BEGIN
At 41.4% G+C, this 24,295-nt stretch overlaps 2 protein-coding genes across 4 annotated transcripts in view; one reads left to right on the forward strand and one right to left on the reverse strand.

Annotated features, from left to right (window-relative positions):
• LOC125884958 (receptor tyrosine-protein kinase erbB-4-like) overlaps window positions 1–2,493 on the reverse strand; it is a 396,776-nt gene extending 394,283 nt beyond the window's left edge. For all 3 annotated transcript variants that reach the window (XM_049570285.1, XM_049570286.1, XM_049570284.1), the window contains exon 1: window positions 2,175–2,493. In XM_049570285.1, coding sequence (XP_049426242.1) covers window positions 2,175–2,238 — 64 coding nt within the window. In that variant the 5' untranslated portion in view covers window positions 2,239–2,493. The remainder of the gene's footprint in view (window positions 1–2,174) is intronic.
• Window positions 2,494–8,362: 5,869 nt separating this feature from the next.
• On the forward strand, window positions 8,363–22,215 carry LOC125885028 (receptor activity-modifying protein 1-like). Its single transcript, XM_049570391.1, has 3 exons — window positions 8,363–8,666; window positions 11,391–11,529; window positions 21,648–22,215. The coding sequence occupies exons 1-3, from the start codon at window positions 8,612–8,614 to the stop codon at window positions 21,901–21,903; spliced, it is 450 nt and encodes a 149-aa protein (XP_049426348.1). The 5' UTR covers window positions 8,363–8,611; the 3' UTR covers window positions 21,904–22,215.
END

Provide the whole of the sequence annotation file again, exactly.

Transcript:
At 41.4% G+C, this 24,295-nt stretch overlaps 2 protein-coding genes across 4 annotated transcripts in view; one reads left to right on the forward strand and one right to left on the reverse strand.

Annotated features, from left to right (window-relative positions):
• LOC125884958 (receptor tyrosine-protein kinase erbB-4-like) overlaps window positions 1–2,493 on the reverse strand; it is a 396,776-nt gene extending 394,283 nt beyond the window's left edge. For all 3 annotated transcript variants that reach the window (XM_049570285.1, XM_049570286.1, XM_049570284.1), the window contains exon 1: window positions 2,175–2,493. In XM_049570285.1, coding sequence (XP_049426242.1) covers window positions 2,175–2,238 — 64 coding nt within the window. In that variant the 5' untranslated portion in view covers window positions 2,239–2,493. The remainder of the gene's footprint in view (window positions 1–2,174) is intronic.
• Window positions 2,494–8,362: 5,869 nt separating this feature from the next.
• On the forward strand, window positions 8,363–22,215 carry LOC125885028 (receptor activity-modifying protein 1-like). Its single transcript, XM_049570391.1, has 3 exons — window positions 8,363–8,666; window positions 11,391–11,529; window positions 21,648–22,215. The coding sequence occupies exons 1-3, from the start codon at window positions 8,612–8,614 to the stop codon at window positions 21,901–21,903; spliced, it is 450 nt and encodes a 149-aa protein (XP_049426348.1). The 5' UTR covers window positions 8,363–8,611; the 3' UTR covers window positions 21,904–22,215.